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robertogreco : resiliency   6

DavidJohnstonCEO/DecentralizedApplications · GitHub
"A new model for building successful and massively scalable applications is emerging. Bitcoin led the way with its open-source, peer-to-peer nature, cryptographically-stored records (block chain), and limited number of tokens that power the use of its features. Several applications are adopting the Bitcoin model in order to succeed. BitShares, Mastercoin and Open Garden are just a few of those “decentralized applications” that use a variety of methods to operate. Some use their own block chain (BitShares), some use existing block chains and issue their own tokens (Master Protocol and Mastercoin), and others operate at two layers above an existing block chain and issue their own tokens (OpenGarden).

This paper describes why decentralized applications have the potential to be immensely successful, how the different types of decentralized applications can be classified, and introduces terminology that aims to be accurate and helpful to the community. Finally, this paper postulates that these decentralized applications will some day surpass the world’s largest software corporations in utility, user-base, and network valuation due to their superior incentivization structure, flexibility, transparency, resiliency, and distributed nature."
currencies  decentralization  bitcoin  flexibility  transparency  resiliency  distributed  2014  davidjohnston  samonatyilmaz  jeremykandah  nikosbentenitis  farzadhashemi  rongross  shawnwilkinson  stevenmason 
december 2014 by robertogreco
Resiliency, Risk, and a Good Compass: Tools for the Coming Chaos | Wired Business | Wired.com
"There are nine or so principles to work in a world like this:

1. Resilience instead of strength, which means you want to yield and allow failure and you bounce back instead of trying to resist failure.
2. You pull instead of push. That means you pull the resources from the network as you need them, as opposed to centrally stocking them and controlling them.
3. You want to take risk instead of focusing on safety.
4. You want to focus on the system instead of objects.
5. You want to have good compasses not maps.
6. You want to work on practice instead of theory. Because sometimes you don’t why it works, but what is important is that it is working, not that you have some theory around it.
7. It disobedience instead of compliance. You don’t get a Nobel Prize for doing what you are told. Too much of school is about obedience, we should really be celebrating disobedience.
8. It’s the crowd instead of experts.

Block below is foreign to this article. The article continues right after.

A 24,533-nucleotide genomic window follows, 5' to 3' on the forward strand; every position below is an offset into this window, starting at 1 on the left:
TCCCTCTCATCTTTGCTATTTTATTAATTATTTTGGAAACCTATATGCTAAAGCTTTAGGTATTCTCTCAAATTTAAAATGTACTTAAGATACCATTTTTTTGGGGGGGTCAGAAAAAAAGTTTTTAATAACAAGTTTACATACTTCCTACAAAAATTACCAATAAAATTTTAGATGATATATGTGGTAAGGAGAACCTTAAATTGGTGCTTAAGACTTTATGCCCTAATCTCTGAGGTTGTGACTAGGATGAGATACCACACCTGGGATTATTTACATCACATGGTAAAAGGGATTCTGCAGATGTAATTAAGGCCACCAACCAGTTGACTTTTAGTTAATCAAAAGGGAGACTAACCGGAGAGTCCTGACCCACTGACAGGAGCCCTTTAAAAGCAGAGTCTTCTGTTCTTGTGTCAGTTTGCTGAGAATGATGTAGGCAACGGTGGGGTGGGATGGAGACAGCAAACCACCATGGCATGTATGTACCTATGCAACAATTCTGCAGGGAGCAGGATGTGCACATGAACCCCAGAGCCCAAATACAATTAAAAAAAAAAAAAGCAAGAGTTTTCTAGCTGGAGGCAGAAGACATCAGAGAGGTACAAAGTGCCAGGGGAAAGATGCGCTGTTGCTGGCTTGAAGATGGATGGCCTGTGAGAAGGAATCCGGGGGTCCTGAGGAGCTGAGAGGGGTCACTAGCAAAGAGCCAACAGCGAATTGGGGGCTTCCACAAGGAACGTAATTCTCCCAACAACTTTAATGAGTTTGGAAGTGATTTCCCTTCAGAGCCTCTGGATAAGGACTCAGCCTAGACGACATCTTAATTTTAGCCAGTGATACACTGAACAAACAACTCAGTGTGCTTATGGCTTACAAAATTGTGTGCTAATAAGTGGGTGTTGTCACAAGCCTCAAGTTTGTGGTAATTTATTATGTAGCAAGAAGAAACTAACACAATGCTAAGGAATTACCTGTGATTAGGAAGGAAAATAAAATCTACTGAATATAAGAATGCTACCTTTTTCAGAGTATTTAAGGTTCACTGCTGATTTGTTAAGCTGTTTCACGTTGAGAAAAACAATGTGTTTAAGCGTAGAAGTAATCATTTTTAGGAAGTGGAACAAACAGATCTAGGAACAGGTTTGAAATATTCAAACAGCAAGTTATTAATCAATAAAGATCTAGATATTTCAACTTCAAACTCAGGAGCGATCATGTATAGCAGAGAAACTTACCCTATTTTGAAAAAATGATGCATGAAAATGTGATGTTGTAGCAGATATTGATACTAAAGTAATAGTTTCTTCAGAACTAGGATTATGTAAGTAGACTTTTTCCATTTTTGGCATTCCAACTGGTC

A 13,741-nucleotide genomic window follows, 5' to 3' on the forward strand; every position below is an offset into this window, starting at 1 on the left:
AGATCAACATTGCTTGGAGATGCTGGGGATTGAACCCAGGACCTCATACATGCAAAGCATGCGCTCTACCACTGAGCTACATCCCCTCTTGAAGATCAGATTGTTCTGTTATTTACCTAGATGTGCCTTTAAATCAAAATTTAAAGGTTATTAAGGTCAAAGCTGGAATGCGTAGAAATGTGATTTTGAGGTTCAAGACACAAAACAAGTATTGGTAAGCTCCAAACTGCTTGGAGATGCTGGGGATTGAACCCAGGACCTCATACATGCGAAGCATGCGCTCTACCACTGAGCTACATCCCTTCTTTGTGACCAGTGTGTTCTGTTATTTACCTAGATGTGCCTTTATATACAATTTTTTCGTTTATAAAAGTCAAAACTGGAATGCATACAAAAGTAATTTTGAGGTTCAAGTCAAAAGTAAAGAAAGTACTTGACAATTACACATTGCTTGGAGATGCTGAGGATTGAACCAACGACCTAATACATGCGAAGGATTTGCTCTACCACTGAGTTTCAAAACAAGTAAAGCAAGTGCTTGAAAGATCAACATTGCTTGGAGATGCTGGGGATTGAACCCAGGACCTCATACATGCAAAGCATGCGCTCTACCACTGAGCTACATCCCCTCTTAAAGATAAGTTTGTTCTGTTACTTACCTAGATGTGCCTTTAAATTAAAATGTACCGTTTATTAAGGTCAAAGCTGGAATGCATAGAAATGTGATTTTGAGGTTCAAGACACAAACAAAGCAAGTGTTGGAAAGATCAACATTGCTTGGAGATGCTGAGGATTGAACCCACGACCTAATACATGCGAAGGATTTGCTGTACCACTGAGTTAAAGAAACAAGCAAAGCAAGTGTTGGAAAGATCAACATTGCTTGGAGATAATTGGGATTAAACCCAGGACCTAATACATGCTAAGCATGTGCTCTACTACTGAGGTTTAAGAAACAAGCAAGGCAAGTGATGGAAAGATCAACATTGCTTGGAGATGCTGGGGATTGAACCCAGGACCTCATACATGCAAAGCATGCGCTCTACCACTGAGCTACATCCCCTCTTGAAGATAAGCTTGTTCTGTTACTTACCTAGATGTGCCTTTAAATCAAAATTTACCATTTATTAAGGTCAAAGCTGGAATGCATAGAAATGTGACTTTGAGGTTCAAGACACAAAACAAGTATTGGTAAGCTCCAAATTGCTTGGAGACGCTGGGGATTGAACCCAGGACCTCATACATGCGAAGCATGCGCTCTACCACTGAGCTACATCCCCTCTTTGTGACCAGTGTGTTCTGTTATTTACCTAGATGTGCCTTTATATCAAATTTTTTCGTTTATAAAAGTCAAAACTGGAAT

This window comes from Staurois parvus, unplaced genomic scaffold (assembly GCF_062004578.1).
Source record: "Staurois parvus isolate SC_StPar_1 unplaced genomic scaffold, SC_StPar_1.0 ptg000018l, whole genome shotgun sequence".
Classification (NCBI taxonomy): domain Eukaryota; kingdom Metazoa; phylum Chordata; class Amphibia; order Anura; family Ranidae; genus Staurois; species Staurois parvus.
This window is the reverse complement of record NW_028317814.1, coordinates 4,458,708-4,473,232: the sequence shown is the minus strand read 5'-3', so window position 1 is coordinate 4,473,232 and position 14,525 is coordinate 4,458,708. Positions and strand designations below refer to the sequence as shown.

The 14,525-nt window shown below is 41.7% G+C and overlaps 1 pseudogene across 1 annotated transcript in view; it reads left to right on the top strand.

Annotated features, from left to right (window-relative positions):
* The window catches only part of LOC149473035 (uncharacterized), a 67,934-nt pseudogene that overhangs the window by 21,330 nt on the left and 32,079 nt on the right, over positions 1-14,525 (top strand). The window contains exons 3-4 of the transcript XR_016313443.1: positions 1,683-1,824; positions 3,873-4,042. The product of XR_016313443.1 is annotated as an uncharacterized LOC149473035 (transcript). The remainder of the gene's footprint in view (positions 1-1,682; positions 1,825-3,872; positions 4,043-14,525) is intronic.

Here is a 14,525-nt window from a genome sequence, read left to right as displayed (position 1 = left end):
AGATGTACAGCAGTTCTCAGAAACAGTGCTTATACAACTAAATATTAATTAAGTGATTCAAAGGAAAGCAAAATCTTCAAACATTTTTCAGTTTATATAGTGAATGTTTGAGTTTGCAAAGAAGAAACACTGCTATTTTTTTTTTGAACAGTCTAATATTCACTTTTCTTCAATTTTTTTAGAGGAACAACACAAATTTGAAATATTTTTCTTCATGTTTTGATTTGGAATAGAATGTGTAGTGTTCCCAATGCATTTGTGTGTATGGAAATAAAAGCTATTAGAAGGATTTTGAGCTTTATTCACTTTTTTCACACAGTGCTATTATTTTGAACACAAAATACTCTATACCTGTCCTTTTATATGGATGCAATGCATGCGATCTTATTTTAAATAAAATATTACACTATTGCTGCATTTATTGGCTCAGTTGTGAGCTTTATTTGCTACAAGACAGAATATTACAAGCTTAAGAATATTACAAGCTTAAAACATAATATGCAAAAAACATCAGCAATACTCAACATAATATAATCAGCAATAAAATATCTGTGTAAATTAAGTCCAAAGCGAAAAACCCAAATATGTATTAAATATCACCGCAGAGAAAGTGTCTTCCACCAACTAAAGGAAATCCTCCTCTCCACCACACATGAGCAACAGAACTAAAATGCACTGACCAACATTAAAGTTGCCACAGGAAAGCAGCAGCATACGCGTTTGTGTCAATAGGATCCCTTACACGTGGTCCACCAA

9. It’s a focus on learning instead of education."
onthecheap  innovation  startups  collaboration  change  work  mapping  maps  compass  adaptability  howwework  cv  failure  systemsawareness  systemsthinking  systems  crowdsourcing  crowds  experts  disobedience  compliance  theory  practice  education  deschooling  hierarchy  control  unschooling  objects  tcsnmy  safety  pull  push  resiliency  2012  joiito  risktaking  risk  resilience  networks  learning 
july 2012 by robertogreco
The Reinvention of the Self § SEEDMAGAZINE.COM
"Marmosets are the ideal experimental animal: a primate brain trapped inside the body of a rat."

"The structure of our brain, from the details of our dendrites to the density of our hippocampus, is incredibly influenced by our surroundings. Put a primate under stressful conditions, and its brain begins to starve. It stops creating new cells. The cells it already has retreat inwards. The mind is disfigured.

The social implications of this research are staggering. If boring environments, stressful noises, and the primate’s particular slot in the dominance hierarchy all shape the architecture of the brain—and Gould’s team has shown that they do—then the playing field isn’t level. Poverty and stress aren’t just an idea: they are an anatomy. Some brains never even have a chance."

"The genius of the scientific method, however, is that it accepts no permanent solution. Skepticism is its solvent, for every theory is imperfect. Scientific facts are meaningful precisely because they are ephemeral, because a new observation, a more honest observation, can always alter them. This is what happened to Rakic’s theory of the fixed brain. It was, to use Karl Popper’s verb, falsified."